Starting early in February to the 27th day of the same month, the shelling of northern rural Hama and southern rural Idlib, conducted by the Syrian/Russian forces, has triggered several intermittent waves of displacement, for no less than 8314 families have abandoned their homes in these areas. The majority of these families headed to camps near the border strip with Turkey while the remaining part is yet in the open air.
The field researchers of Syrians for Truth and Justice/STJ have monitored the displacement waves caused by the bombardment of the demilitarized zone; they have also spoken to several internally displaced persons and a number of the local officials concerning the situation the people are enduring.
In this respect, Mohammad Halak, the director of the Response Coordinators Team, concerned with monitoring and evaluating the urgent needs of the internally displaced persons, said:
“Since the beginning of the shelling campaign, early in February 2019 to February 27, 2019, the displacement of no less than 8314 families has been documented, leaving the demilitarized zone, which incubates 212 towns and villages, 99 of which have been a target to bombardment by the Syrian regular forces and their allies. The displaced families spread in more than 86 villages, towns and camps throughout the areas held by the armed opposition groups, as far as the Turkish borders. The displaced persons reside in 14 camps basically, while about 17% of the displaced persons are living in rented homes or inhabitable buildings while a part of them are yet in the open air.”
Halak added that they have documented the shelling of 41 towns and villages in Idlib, 42 towns and villages in Hama and 16 towns and villages in the western and north-western rural parts of Aleppo by the Syrian regular forces and their allies from 2 to 24 of February 2019.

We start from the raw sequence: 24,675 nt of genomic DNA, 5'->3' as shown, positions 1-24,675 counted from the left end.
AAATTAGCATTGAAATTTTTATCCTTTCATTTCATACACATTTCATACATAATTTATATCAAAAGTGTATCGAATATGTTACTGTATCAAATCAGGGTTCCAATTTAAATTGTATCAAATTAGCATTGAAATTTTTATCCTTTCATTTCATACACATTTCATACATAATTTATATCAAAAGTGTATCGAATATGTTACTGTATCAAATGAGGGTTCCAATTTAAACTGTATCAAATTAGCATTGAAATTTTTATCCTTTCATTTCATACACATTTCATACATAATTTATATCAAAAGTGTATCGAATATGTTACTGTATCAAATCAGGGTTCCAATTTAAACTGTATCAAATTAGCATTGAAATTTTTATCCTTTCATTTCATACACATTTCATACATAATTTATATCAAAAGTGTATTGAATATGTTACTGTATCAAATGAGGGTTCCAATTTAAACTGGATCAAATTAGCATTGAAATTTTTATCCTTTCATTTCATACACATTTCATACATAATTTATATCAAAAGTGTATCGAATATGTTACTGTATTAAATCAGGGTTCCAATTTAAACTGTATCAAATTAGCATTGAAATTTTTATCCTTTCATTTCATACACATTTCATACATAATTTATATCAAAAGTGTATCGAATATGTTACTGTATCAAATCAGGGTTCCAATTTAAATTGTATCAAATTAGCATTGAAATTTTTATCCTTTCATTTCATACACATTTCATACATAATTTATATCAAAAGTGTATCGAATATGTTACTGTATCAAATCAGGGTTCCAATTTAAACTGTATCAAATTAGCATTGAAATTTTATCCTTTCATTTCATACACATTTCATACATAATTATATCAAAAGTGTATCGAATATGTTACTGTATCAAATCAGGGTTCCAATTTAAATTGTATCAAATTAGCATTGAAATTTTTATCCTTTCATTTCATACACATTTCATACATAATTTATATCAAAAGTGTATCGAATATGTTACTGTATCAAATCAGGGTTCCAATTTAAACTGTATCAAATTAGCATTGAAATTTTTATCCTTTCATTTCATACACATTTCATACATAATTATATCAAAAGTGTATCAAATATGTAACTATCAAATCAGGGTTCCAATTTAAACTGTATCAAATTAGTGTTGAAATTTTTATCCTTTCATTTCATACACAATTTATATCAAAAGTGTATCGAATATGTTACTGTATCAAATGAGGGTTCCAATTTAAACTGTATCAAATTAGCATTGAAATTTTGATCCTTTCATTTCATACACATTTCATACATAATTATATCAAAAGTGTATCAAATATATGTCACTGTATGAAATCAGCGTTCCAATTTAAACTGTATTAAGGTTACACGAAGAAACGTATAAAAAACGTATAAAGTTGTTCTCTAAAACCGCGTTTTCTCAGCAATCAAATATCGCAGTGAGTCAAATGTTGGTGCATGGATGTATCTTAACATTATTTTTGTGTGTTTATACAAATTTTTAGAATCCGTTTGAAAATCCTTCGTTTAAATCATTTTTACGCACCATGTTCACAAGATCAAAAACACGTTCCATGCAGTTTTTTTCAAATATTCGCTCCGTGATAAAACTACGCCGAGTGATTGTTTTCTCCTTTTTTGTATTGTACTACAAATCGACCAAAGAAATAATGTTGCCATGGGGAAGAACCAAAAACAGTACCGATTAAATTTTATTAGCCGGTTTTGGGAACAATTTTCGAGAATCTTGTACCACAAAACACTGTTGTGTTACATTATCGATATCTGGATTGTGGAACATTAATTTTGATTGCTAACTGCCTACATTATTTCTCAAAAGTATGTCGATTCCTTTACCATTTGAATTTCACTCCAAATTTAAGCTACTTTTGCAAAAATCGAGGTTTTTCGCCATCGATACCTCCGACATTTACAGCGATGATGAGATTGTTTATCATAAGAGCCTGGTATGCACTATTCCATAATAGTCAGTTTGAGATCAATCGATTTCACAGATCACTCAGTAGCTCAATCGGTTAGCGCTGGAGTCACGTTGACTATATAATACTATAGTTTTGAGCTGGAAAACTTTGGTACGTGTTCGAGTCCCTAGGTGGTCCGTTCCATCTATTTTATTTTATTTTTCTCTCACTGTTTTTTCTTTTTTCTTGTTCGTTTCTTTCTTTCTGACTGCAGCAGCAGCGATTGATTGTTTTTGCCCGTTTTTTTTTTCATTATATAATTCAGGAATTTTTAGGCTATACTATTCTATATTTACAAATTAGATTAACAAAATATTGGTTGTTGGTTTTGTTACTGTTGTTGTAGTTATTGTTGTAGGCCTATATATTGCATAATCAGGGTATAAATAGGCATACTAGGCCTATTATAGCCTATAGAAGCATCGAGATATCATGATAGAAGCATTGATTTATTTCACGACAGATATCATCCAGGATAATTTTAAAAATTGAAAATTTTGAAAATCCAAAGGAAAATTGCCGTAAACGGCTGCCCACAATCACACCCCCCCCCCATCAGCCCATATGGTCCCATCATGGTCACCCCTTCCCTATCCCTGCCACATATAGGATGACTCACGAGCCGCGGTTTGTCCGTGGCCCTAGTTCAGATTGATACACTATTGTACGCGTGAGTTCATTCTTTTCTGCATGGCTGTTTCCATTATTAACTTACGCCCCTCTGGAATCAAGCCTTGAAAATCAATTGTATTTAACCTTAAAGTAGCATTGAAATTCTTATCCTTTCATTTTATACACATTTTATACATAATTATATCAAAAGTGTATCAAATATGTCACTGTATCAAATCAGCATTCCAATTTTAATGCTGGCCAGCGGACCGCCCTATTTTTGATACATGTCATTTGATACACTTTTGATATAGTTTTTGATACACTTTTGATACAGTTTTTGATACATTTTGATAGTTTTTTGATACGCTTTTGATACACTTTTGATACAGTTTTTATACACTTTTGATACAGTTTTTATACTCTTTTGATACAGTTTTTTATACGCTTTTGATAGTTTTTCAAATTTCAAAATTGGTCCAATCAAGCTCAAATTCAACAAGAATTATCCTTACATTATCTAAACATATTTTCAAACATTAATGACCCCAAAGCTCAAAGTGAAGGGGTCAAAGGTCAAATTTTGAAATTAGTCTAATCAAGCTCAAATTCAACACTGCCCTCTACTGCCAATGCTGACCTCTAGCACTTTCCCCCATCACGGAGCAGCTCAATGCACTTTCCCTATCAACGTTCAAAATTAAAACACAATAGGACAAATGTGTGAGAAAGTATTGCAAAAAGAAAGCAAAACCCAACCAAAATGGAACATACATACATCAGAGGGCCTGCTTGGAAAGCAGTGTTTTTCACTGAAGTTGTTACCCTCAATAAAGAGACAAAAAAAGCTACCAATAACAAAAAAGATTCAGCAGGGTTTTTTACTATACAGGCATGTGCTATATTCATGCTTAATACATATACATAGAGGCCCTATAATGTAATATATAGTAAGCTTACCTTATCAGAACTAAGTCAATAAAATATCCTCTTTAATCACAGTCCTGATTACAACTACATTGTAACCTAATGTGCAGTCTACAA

Fayez Dughaim, a displaced man, narrated the details of his repeated displacement due to shelling and military operations, for he is originally from the town of Jarjnaz, which he was forced to leave to the city of Maarrat al-Nu’man; from where, once again, he was displaced to the town of Ihsem in Mount Zāwiya. He said:
“On November 24, 2018, my family and I were displaced from our town, Jarjnaz, when the massacre took place. We headed to the house of one of our relatives in the city of Maarrat al-Nu’man, given no chance to take clothes or any of our belongings. We could not return home due to the escalation of the shelling; accordingly, we rented a house in the city of Maarrat al-Nu’man, and I went back to Jarjanz to get some of our possessions, leaving half of the furniture behind, at our home. After a short time, early in February, the bombardment of the city of Maarrat al-Nu’man started to intensify. We tried to stay longer, hoping that the shelling would stop, but its tempo increased and there were many casualties. We were displaced, for the second time, to the town of Ihsem, Idlib.”
He added: “Displacement is no easy word; it is a material and moral distress.”
Mohammad Juma’a al-Ghajar, also an internally displaced man, had a different tale to narrate, for he was coerced to leave his town for a short period, to which he returned triggered by the harsh financial reality and the fact that he received no aid from any party. He said:
“We are from the town of al-Tah, which has been heavily attacked. In the beginning, we were displaced to the surrounding of the town without taking any of our belongings with us. Several days later, after living in the open air, I returned home and brought us some clothes and supplies. However, the shelling targeted the place we were displaced to as well. We moved to the city of Maarrat al-Nu’man, where we stayed for several days, till the shelling broke out, once again, and extensively. We, accordingly, left the city and moved between several villages. In the end, we headed back to a house in the vicinity of the town of al-Tah. Services are completely lacking, and there are no entities to offer [us] aid.”